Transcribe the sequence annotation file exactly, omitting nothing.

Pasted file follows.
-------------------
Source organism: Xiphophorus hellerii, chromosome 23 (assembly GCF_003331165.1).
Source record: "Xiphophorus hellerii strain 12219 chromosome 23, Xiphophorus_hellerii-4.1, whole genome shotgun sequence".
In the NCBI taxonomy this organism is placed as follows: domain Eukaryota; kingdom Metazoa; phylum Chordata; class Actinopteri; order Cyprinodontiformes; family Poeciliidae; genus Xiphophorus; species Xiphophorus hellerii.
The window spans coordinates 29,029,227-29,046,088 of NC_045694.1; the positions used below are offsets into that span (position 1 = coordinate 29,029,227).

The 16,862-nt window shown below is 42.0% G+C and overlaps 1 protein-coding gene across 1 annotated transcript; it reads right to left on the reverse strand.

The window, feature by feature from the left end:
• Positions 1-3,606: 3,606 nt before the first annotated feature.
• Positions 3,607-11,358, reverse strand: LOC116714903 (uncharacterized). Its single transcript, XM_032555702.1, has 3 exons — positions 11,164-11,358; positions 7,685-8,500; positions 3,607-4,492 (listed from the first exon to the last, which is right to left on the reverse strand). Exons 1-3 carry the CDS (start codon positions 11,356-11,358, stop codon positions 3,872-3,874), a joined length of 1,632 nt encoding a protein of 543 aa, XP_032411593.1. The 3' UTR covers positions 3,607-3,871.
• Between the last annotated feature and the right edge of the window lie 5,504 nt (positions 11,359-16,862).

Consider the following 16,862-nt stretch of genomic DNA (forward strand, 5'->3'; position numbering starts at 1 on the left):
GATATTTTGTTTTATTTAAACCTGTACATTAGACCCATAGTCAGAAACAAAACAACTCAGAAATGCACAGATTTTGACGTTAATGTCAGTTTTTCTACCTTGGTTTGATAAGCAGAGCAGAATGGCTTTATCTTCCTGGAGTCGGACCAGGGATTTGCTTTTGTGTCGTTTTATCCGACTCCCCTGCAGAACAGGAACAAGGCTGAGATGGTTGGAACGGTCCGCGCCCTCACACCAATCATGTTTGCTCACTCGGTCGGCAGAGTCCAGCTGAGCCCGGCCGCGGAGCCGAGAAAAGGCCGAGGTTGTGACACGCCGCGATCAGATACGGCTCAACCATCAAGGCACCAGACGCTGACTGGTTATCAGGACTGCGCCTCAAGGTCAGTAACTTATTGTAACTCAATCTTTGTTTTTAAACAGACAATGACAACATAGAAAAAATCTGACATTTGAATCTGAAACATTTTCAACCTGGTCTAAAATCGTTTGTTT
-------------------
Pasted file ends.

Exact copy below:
Source organism: Xiphophorus hellerii, chromosome 23 (assembly GCF_003331165.1).
Source record: "Xiphophorus hellerii strain 12219 chromosome 23, Xiphophorus_hellerii-4.1, whole genome shotgun sequence".
In the NCBI taxonomy this organism is placed as follows: domain Eukaryota; kingdom Metazoa; phylum Chordata; class Actinopteri; order Cyprinodontiformes; family Poeciliidae; genus Xiphophorus; species Xiphophorus hellerii.
The window spans coordinates 29,029,227-29,046,088 of NC_045694.1; the positions used below are offsets into that span (position 1 = coordinate 29,029,227).

The 16,862-nt window shown below is 42.0% G+C and overlaps 1 protein-coding gene across 1 annotated transcript; it reads right to left on the reverse strand.

The window, feature by feature from the left end:
• Positions 1-3,606: 3,606 nt before the first annotated feature.
• Positions 3,607-11,358, reverse strand: LOC116714903 (uncharacterized). Its single transcript, XM_032555702.1, has 3 exons — positions 11,164-11,358; positions 7,685-8,500; positions 3,607-4,492 (listed from the first exon to the last, which is right to left on the reverse strand). Exons 1-3 carry the CDS (start codon positions 11,356-11,358, stop codon positions 3,872-3,874), a joined length of 1,632 nt encoding a protein of 543 aa, XP_032411593.1. The 3' UTR covers positions 3,607-3,871.
• Between the last annotated feature and the right edge of the window lie 5,504 nt (positions 11,359-16,862).

Consider the following 16,862-nt stretch of genomic DNA (forward strand, 5'->3'; position numbering starts at 1 on the left):
GATATTTTGTTTTATTTAAACCTGTACATTAGACCCATAGTCAGAAACAAAACAACTCAGAAATGCACAGATTTTGACGTTAATGTCAGTTTTTCTACCTTGGTTTGATAAGCAGAGCAGAATGGCTTTATCTTCCTGGAGTCGGACCAGGGATTTGCTTTTGTGTCGTTTTATCCGACTCCCCTGCAGAACAGGAACAAGGCTGAGATGGTTGGAACGGTCCGCGCCCTCACACCAATCATGTTTGCTCACTCGGTCGGCAGAGTCCAGCTGAGCCCGGCCGCGGAGCCGAGAAAAGGCCGAGGTTGTGACACGCCGCGATCAGATACGGCTCAACCATCAAGGCACCAGACGCTGACTGGTTATCAGGACTGCGCCTCAAGGTCAGTAACTTATTGTAACTCAATCTTTGTTTTTAAACAGACAATGACAACATAGAAAAAATCTGACATTTGAATCTGAAACATTTTCAACCTGGTCTAAAATCGTTTGTTT